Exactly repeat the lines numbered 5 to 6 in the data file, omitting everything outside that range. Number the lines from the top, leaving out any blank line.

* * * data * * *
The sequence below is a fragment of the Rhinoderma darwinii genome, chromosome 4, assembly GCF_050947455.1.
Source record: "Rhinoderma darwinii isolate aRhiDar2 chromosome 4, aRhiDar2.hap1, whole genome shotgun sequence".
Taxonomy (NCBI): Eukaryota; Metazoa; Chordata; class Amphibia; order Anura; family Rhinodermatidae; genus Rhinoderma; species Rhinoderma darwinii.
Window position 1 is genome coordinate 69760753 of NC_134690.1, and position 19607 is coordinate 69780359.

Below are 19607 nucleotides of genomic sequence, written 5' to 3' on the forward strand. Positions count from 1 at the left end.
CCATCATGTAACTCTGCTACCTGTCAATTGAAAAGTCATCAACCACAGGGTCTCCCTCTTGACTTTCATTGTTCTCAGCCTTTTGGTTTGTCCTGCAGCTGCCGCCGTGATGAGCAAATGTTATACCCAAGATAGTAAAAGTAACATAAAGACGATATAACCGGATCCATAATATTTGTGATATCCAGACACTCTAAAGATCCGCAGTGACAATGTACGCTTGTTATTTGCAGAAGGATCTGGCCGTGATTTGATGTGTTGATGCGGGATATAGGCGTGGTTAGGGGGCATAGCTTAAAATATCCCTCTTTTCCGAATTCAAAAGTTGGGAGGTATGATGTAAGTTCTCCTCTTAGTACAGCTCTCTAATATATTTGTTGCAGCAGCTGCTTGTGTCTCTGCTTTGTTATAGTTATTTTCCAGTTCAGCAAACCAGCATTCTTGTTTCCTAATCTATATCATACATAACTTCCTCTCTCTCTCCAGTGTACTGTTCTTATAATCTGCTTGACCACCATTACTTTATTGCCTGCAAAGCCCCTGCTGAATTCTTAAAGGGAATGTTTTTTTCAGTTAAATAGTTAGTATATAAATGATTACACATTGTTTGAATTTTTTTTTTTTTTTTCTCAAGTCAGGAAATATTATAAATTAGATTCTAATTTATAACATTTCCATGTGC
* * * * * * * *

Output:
Below are 19607 nucleotides of genomic sequence, written 5' to 3' on the forward strand. Positions count from 1 at the left end.
CCATCATGTAACTCTGCTACCTGTCAATTGAAAAGTCATCAACCACAGGGTCTCCCTCTTGACTTTCATTGTTCTCAGCCTTTTGGTTTGTCCTGCAGCTGCCGCCGTGATGAGCAAATGTTATACCCAAGATAGTAAAAGTAACATAAAGACGATATAACCGGATCCATAATATTTGTGATATCCAGACACTCTAAAGATCCGCAGTGACAATGTACGCTTGTTATTTGCAGAAGGATCTGGCCGTGATTTGATGTGTTGATGCGGGATATAGGCGTGGTTAGGGGGCATAGCTTAAAATATCCCTCTTTTCCGAATTCAAAAGTTGGGAGGTATGATGTAAGTTCTCCTCTTAGTACAGCTCTCTAATATATTTGTTGCAGCAGCTGCTTGTGTCTCTGCTTTGTTATAGTTATTTTCCAGTTCAGCAAACCAGCATTCTTGTTTCCTAATCTATATCATACATAACTTCCTCTCTCTCTCCAGTGTACTGTTCTTATAATCTGCTTGACCACCATTACTTTATTGCCTGCAAAGCCCCTGCTGAATTCTTAAAGGGAATGTTTTTTTCAGTTAAATAGTTAGTATATAAATGATTACACATTGTTTGAATTTTTTTTTTTTTTTTCTCAAGTCAGGAAATATTATAAATTAGATTCTAATTTATAACATTTCCATGTGC